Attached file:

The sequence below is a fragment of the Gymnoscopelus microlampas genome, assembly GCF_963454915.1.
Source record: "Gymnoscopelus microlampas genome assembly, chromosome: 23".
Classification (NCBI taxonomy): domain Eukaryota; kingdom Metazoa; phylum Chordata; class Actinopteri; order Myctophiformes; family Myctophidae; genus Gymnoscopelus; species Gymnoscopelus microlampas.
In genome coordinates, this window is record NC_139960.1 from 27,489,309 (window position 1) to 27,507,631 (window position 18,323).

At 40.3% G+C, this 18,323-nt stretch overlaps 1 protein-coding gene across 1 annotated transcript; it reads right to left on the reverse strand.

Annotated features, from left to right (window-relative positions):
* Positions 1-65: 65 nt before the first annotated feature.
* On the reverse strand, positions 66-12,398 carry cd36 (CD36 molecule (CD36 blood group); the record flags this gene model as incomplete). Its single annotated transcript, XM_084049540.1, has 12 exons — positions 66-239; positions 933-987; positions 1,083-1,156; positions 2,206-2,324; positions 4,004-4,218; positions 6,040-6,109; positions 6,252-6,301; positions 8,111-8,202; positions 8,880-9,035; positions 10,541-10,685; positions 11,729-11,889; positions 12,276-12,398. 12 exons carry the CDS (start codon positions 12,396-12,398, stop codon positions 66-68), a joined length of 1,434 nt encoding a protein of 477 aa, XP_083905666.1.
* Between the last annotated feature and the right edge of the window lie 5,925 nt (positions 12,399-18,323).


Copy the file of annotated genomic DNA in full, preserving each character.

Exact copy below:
The sequence below is a fragment of the Gymnoscopelus microlampas genome, assembly GCF_963454915.1.
Source record: "Gymnoscopelus microlampas genome assembly, chromosome: 23".
Classification (NCBI taxonomy): domain Eukaryota; kingdom Metazoa; phylum Chordata; class Actinopteri; order Myctophiformes; family Myctophidae; genus Gymnoscopelus; species Gymnoscopelus microlampas.
In genome coordinates, this window is record NC_139960.1 from 27,489,309 (window position 1) to 27,507,631 (window position 18,323).

At 40.3% G+C, this 18,323-nt stretch overlaps 1 protein-coding gene across 1 annotated transcript; it reads right to left on the reverse strand.

Annotated features, from left to right (window-relative positions):
* Positions 1-65: 65 nt before the first annotated feature.
* On the reverse strand, positions 66-12,398 carry cd36 (CD36 molecule (CD36 blood group); the record flags this gene model as incomplete). Its single annotated transcript, XM_084049540.1, has 12 exons — positions 66-239; positions 933-987; positions 1,083-1,156; positions 2,206-2,324; positions 4,004-4,218; positions 6,040-6,109; positions 6,252-6,301; positions 8,111-8,202; positions 8,880-9,035; positions 10,541-10,685; positions 11,729-11,889; positions 12,276-12,398. 12 exons carry the CDS (start codon positions 12,396-12,398, stop codon positions 66-68), a joined length of 1,434 nt encoding a protein of 477 aa, XP_083905666.1.
* Between the last annotated feature and the right edge of the window lie 5,925 nt (positions 12,399-18,323).